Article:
The post-season can be as much about rolling four lines and getting some mismatches along the way as it is about high-end skill. Given that’s the case, there isn’t a team more well equipped to make an opponent’s bottom six and depth defensemen pay quite as much as the Wild. So, while Dubnyk, Koivu and Suter could be in line for end-of-year award recognition, it’s the depth, led by players such as Zucker, that stands to carry Minnesota towards the real prize they’re chasing.
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Matt Walilko had a playoff game to remember, recording six goals and five assists. It wasn't exactly a once-in-a-lifetime game since he had a 10-point game earlier this year.
In the dying minutes of his Jr. C playoff game Tuesday night, Matt Walilko of the Midland Flyers had his stick broken in two by a slash. A dastardly deed to be sure, but you can kind of see his opponent’s reasoning. It was the probably same thought process Bobby Clarke had when he broke Valeri Kharlamov’s ankle during the 1972 Summit Series.
“The guy was telling me that my stick was way too hot and he had to break it,” Walilko said. “He just axed the stick right in half and said it had too many points in it. We were laughing about it after the game.”
Considering that stick – along with the 17-year-old using it - was responsible for six goals and five assists in a 12-3 rout over the Huntsville Otters, you can understand why the opponent would rather see that one propping up tomato plants than demolishing his team’s playoff hopes. So when his team hits the ice for Game 6 of their playoff series Friday night, Walilko will be using new lumber, but riding the confidence of a once-in-a-lifetime game.
Or was it? Earlier this season, the Grade 12 high school student registered a 10-point game with five goals and five assists en route to scoring 80 points in 39 games and being named rookie of the year in Ontario's Provincial Junior Hockey League. Walilko is just 17, playing in a league where there are players as old as 22. He was easily the youngest player among the league’s top 10 scorers this season and one of only two teenagers. In what should come as no surprise, Walilko’s night vaulted him into the league’s playoff scoring lead with 10 goals and 20 points in five games. “It makes it look like I’ve been lighting it up every night,” Walilko said, “but I only had nine points in four games before that one.”
Back to the game, Walilko attributed his good fortune to being in the right place at the right time. He said a couple of key players were out with injuries and school commitments, so he knew he would have to step up. One of his linemates had seven points in the game and the other linemate had six. Walilko said that, as was the case in his 10-point night earlier this season, he went into the game knowing he was facing the opponent’s backup goalie.
“You kind of do your research, right?” Walilko said. “You see the backup is starting and you try to put a lot of pucks on net.”
What makes the feat even more impressive is that it gave Walilko’s team a 3-2 series lead with a chance to win it in Game 6. The Flyers had dug themselves into a 2-0 hole in the series, but have stormed back and clearly have some momentum on their side, not to mention a confident young man leading the attack.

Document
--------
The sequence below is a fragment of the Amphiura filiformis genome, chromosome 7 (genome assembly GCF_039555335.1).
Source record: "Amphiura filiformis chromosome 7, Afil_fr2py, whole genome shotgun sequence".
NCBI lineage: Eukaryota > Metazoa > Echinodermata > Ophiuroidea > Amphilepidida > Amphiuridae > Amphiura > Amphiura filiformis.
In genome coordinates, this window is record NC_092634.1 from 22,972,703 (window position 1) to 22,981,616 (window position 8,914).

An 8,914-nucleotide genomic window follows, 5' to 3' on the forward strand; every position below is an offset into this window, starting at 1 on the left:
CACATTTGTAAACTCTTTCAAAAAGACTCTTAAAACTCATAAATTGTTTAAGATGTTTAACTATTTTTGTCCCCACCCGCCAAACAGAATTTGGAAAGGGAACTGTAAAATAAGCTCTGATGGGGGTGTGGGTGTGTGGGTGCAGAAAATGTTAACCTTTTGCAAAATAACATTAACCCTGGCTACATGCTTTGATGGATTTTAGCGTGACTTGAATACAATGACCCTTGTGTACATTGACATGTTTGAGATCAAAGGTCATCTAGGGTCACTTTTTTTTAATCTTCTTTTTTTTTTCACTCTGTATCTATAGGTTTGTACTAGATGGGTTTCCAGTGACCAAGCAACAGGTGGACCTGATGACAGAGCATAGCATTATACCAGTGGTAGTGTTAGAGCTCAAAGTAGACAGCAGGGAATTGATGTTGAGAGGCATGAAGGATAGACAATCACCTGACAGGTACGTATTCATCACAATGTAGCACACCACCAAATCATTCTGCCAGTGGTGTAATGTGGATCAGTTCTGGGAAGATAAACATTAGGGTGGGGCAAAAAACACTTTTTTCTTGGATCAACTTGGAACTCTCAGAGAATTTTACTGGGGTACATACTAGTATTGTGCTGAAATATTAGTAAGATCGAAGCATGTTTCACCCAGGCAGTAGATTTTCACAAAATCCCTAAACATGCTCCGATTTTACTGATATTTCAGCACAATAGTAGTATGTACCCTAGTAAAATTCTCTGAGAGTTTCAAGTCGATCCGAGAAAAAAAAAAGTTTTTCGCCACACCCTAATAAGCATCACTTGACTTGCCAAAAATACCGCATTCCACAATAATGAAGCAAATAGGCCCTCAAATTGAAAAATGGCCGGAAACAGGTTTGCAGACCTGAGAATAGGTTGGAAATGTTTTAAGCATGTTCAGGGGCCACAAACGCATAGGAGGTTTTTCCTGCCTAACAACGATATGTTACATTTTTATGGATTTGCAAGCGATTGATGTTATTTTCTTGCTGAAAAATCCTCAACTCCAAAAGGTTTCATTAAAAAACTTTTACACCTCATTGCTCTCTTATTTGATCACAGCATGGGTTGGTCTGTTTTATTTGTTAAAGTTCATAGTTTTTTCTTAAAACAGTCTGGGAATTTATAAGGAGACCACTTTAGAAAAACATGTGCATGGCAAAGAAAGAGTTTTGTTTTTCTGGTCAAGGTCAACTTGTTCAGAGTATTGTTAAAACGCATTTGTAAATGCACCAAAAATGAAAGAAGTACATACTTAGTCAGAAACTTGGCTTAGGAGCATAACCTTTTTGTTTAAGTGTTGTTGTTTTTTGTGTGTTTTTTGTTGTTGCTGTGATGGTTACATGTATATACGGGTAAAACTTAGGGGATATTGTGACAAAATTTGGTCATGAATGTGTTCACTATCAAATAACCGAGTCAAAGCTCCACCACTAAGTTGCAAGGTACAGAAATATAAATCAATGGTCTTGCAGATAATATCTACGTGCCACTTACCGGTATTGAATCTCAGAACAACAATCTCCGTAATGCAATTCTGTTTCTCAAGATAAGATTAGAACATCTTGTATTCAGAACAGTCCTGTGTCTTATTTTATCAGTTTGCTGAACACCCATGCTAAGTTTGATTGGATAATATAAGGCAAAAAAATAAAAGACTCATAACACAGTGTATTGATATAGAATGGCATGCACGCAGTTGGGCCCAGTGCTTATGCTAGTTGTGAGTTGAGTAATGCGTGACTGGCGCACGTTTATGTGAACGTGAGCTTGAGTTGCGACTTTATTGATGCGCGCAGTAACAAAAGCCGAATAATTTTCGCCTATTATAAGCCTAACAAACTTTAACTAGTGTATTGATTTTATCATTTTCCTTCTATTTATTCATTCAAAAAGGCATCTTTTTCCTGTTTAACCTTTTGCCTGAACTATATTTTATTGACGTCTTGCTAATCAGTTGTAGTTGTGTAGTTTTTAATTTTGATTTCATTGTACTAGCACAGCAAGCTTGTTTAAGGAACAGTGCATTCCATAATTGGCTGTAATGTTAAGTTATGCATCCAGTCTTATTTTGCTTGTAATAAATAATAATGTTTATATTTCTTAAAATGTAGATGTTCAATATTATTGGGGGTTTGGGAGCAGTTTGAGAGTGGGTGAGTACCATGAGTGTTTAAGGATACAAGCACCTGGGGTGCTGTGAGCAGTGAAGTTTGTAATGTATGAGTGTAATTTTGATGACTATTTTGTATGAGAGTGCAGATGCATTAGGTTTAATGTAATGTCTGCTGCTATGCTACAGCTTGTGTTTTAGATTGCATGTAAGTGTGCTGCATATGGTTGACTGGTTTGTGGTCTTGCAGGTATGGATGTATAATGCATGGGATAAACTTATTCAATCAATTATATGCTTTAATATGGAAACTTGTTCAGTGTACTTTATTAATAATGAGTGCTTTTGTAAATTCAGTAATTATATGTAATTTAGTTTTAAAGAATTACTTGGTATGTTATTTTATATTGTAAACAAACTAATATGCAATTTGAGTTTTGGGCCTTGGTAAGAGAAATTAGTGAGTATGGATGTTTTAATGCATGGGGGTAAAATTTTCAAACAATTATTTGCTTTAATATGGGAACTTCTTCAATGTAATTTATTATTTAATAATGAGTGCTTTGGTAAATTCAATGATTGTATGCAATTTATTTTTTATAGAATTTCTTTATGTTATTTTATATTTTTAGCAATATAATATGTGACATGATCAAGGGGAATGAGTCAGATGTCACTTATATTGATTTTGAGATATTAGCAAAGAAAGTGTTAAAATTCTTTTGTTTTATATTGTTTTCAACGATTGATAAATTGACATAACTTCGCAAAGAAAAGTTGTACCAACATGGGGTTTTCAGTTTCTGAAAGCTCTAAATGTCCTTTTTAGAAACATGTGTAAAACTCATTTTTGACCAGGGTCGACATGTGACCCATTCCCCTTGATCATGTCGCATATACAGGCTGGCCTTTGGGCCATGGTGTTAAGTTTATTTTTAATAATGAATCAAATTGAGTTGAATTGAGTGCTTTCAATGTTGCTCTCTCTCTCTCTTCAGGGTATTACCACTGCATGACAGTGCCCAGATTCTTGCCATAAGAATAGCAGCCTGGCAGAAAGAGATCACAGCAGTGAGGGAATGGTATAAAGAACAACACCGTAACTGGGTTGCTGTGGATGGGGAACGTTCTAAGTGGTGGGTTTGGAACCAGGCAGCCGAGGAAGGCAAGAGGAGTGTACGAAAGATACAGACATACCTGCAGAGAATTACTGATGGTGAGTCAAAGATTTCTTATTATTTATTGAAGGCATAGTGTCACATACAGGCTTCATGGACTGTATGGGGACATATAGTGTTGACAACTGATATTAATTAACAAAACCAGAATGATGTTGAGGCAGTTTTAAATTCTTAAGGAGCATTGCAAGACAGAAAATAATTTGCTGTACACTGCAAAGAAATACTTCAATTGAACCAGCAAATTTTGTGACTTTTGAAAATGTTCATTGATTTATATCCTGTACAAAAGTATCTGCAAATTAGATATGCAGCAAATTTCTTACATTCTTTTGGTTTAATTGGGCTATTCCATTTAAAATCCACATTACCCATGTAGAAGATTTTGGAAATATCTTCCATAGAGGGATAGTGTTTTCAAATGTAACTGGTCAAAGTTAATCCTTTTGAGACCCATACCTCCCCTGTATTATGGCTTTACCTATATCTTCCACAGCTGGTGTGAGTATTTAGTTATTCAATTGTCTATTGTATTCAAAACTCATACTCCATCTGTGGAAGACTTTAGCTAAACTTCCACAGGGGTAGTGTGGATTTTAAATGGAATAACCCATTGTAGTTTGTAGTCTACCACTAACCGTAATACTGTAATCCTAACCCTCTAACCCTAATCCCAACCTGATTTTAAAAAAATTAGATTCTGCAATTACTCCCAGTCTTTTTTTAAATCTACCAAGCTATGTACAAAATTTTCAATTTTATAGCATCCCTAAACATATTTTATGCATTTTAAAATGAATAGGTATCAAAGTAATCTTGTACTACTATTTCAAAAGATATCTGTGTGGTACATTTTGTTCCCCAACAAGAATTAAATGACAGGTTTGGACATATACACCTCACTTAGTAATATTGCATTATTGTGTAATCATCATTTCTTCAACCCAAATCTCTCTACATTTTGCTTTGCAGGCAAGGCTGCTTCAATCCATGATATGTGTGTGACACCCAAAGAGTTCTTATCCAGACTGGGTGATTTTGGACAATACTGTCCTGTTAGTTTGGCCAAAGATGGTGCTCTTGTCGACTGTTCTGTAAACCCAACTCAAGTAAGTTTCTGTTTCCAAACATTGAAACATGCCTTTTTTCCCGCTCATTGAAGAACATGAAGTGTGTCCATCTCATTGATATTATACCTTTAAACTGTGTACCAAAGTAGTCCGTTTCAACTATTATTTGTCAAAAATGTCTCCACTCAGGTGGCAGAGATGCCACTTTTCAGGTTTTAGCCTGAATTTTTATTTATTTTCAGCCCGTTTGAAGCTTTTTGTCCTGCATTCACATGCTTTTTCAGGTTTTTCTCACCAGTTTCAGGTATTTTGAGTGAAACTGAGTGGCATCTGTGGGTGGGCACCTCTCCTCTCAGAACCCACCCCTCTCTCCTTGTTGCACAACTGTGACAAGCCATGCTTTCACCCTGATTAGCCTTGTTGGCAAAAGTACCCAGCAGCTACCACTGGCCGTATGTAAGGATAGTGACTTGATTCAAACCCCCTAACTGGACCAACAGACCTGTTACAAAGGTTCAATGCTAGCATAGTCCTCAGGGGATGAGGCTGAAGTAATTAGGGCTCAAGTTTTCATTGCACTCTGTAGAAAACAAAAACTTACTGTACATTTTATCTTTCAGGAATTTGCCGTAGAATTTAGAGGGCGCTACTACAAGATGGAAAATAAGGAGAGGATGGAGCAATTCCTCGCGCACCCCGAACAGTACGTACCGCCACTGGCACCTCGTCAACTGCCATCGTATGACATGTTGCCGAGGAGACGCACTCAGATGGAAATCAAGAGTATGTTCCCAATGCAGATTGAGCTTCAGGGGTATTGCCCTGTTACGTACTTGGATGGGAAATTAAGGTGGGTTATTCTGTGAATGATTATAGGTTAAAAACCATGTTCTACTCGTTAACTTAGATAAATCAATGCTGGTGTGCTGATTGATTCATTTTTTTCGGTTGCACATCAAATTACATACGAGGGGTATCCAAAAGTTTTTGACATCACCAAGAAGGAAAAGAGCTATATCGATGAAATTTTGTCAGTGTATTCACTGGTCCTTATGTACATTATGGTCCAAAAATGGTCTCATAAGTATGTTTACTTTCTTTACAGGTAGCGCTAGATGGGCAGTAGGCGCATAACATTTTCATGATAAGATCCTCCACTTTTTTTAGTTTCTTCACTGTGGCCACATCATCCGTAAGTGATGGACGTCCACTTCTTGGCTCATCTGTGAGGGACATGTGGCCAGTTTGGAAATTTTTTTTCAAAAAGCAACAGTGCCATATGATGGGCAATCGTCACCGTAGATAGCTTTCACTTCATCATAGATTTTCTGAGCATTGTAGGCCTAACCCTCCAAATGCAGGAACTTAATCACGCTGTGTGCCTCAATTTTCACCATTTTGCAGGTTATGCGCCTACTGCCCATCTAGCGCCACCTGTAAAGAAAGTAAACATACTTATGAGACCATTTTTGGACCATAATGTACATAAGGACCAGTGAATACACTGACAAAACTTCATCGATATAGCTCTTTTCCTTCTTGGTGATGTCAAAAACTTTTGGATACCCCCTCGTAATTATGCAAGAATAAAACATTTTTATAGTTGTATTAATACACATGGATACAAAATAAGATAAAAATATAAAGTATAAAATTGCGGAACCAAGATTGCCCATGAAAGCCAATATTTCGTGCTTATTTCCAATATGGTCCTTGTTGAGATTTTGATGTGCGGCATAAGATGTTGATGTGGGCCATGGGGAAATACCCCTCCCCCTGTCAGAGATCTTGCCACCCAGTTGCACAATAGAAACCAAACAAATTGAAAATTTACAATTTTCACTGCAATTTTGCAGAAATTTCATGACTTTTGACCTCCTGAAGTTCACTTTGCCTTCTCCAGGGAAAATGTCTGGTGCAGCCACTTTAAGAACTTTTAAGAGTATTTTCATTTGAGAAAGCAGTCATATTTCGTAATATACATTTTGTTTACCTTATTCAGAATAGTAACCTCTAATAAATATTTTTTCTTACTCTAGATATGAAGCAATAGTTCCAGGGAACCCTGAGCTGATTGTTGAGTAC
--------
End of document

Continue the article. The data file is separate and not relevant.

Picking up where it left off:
Which begs the question: What is a young man this good doing playing this far down the junior hockey ladder? Well, Walilko played AAA midget last season in Barrie and rather than play on the third or fourth line for a Jr. B or Jr. A team this season, he thought it would be better for his development if he were a prime time player at a lower level. He has his sights set on earning a scholarship, something he hopes to do in a year or so. Walilko plans to take next season off school and hopes to play next season for the Pembroke Lumber Kings. He plans to write his SATs in the hope of attracting interest from U.S. schools.
Flyers president and GM Gerry Asselin said Walilko is so focused on getting a scholarship that he turned down a chance to practice, and perhaps even play, with the struggling Barrie Colts this season. The Flyers are affiliated with the Colts, who are struggling and in last place this season. Asselin said he recently had a conversation with Colts GM Jason Ford, in which Ford asked him to suggest a couple of players the Colts might have a look at down the stretch. Asselin said when he approached Walilko, he was flatly turned down.
“He’s a smart kid,” Asselin said. “He has his head screwed on right.”
A student at a Catholic high school in Barrie, Walilko said he can’t take all the credit for his success. His personal motto comes from the Bible passage Philippians 4:13, which says, “I can do all things through Christ who strengthens me.”
“I’ve put it on every stick I’ve bought since I was a young kid,” Walilko said. “I grew up in a religious family and every time I’m on the ice and having a tough time, I’ll just look down at that and kind of re-motivate myself. It kind of applies to me in everything I do, not just hockey.”
Walilko will be looking to continue making a big contribution in the playoffs, but is another double-digit performance in the future?
“I don’t know if any of my backup sticks have that many points in them, but I’ll try.”